The Utah House and Senate both passed a bill on Thursday that would provide businesses some immunity from civil litigation by customers or employees claiming to have been exposed to COVID-19.

Under Senate Bill 3007, sponsored by Sen. Kirk Cullimore, R-Draper, business owners would be “immune from civil liability for damages or an injury resulting from exposure of an individual to COVID-19 on the premises owned or operated by the person (business owner), or during an activity managed by the person,” according to the bill’s text.

The bill specifies that businesses and business owners would still be liable for willful misconduct, reckless infliction of harm or intentional infliction of harm. Additionally, it would not modify the Utah Workers’ Compensation Act, Occupational Disease Act or Occupational Safety and Health Act.

Cullimore told his colleagues in the Senate on Thursday that S.B. 3007, which initially “addressed all virus contagions” but was since narrowed to only apply to COVID-19-related claims, would protect business owners who are concerned that they could be at an increased liability when the economy opens back up.

“A number of businesses … (in) this unprecedented time are concerned about what duty of care (they have) … (and) if that duty of care has changed to their employees and patrons from normal times,” said Cullimore, adding that “prior to this pandemic, it would have been really irregular if not impossible to bring a claim for somebody contracting the flu at your place of business.”

Cullimore, who is a practicing attorney, said he thought it would be “very difficult to prevail on a negligence claim related to the contracting of COVID-19.”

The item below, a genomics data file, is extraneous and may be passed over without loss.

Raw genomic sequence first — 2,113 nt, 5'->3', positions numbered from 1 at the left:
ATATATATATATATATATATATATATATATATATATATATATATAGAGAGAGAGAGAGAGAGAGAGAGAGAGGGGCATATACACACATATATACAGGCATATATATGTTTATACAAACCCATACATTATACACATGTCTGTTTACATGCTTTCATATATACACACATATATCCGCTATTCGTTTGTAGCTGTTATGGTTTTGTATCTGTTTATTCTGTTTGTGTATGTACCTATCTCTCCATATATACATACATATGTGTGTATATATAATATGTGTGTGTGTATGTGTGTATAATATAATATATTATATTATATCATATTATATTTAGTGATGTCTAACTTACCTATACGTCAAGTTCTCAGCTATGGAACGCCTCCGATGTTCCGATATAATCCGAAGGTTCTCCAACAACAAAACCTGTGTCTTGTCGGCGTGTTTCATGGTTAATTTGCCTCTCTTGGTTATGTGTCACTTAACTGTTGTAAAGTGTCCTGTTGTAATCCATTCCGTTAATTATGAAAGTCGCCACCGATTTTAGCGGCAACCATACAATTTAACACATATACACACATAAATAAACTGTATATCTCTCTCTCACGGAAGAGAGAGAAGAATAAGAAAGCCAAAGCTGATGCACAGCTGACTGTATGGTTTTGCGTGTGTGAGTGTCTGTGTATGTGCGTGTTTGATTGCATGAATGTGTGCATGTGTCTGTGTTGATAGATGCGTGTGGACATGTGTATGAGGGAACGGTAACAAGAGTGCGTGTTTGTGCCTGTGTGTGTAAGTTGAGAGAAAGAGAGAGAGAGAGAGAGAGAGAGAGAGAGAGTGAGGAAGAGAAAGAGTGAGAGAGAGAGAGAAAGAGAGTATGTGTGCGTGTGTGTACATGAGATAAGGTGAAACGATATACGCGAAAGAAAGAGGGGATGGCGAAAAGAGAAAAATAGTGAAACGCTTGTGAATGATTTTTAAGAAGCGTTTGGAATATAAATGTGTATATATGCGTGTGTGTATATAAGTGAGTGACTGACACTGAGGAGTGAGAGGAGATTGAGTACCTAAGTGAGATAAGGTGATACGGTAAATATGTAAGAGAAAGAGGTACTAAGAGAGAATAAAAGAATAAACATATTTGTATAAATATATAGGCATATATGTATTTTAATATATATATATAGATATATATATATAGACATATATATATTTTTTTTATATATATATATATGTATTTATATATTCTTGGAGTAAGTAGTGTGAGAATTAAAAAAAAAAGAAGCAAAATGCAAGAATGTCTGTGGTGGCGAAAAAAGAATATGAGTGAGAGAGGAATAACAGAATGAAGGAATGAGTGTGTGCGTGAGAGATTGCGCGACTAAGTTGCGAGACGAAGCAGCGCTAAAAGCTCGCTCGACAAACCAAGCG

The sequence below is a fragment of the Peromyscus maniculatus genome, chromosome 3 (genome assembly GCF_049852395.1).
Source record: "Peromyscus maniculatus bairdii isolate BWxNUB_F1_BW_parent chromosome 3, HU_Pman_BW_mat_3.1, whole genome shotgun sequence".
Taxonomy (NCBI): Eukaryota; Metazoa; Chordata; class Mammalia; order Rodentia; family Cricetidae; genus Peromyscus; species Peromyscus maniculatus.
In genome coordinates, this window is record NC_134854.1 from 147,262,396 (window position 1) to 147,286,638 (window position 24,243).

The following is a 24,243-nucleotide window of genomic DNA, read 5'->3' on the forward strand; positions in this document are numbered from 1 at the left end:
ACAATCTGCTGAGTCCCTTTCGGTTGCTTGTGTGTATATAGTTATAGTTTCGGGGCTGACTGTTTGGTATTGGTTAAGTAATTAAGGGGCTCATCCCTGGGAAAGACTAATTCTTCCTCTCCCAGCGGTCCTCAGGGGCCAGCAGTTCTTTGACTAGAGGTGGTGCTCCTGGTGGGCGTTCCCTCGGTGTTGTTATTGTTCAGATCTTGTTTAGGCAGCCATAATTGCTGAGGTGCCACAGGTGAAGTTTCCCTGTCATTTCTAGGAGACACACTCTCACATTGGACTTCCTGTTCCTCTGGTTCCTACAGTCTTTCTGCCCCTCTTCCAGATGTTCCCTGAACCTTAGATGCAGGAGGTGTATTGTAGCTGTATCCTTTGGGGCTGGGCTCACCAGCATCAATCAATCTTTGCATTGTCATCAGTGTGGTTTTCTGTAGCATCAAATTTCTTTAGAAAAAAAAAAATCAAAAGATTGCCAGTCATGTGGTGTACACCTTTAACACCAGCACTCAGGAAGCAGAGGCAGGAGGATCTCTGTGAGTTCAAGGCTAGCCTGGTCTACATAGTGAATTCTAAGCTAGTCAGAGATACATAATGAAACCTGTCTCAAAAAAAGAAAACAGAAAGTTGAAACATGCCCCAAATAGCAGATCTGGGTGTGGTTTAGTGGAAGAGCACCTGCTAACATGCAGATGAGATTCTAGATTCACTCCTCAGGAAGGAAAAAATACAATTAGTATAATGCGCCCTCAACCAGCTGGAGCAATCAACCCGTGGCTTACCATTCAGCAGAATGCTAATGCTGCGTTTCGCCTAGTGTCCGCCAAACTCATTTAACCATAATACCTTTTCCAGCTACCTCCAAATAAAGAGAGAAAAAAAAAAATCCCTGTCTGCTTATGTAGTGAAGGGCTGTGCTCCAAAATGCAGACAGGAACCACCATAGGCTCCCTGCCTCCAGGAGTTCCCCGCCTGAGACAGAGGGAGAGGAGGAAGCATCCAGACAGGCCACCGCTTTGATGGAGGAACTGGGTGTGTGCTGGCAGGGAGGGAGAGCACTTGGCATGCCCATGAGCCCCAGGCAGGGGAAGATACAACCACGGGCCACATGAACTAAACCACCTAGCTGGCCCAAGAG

“But as business owners know, whether something may or may not prevail in litigation is not always necessarily the main economic concern,” said Cullimore. “Bringing a claim in and of itself is detrimental to business and an impediment to operating a business.”

Some senators expressed concern that the bill would decrease the standard of care that businesses legally have to provide and would ultimately hurt consumers.

“It could lower the bar,” said Sen. Jani Iwamoto, D-Holladay, who voted against the bill. “So that worries me.”

Cullimore said he didn’t think that would be the case since employees and patrons would be unlikely to support businesses that didn’t maintain sanitation standards or that otherwise put people at risk of contracting COVID-19.

“There are obviously some concerns about this (bill),” Cullimore said. “One concern is, will the businesses then just skirt their duty of care altogether? And I don’t think that’s the case. I think the free market’s going to work itself out.”

Iwamoto moved to amend the bill to include a requirement that businesses notify customers and employees “so that people going in know that they’re waiving a critical right” when entering a business establishment, but the amendment failed on a voice vote.

Sen. Todd Weiler, R-Woods Cross, who also voted against the bill, said he didn’t think the Legislature should be providing immunity for the private sector.

“I think government immunity is for the government — and it’s controversial for the government,” Weiler said. “But when we start extending that carte blanche to private businesses, I think it’s a slippery slope. And so I’ve got some concerns about the bill.”

S.B. 3007 passed through the Senate on a 22-6 vote on Thursday morning and later through the House 54-21.

The Utah Valley Chamber of Commerce voiced its support for the bill on social media.

“Businesses have a strong incentive to create a safe and healthy environment as part of restoring customer confidence post-covid,” the Utah Valley Chamber of Commerce tweeted on Thursday. “Protecting against lawsuits is reasonable.”

Connor Richards covers government, the environment and south Utah County for the Daily Herald. He can be reached at crichards@heraldextra.com and 801-344-2599.

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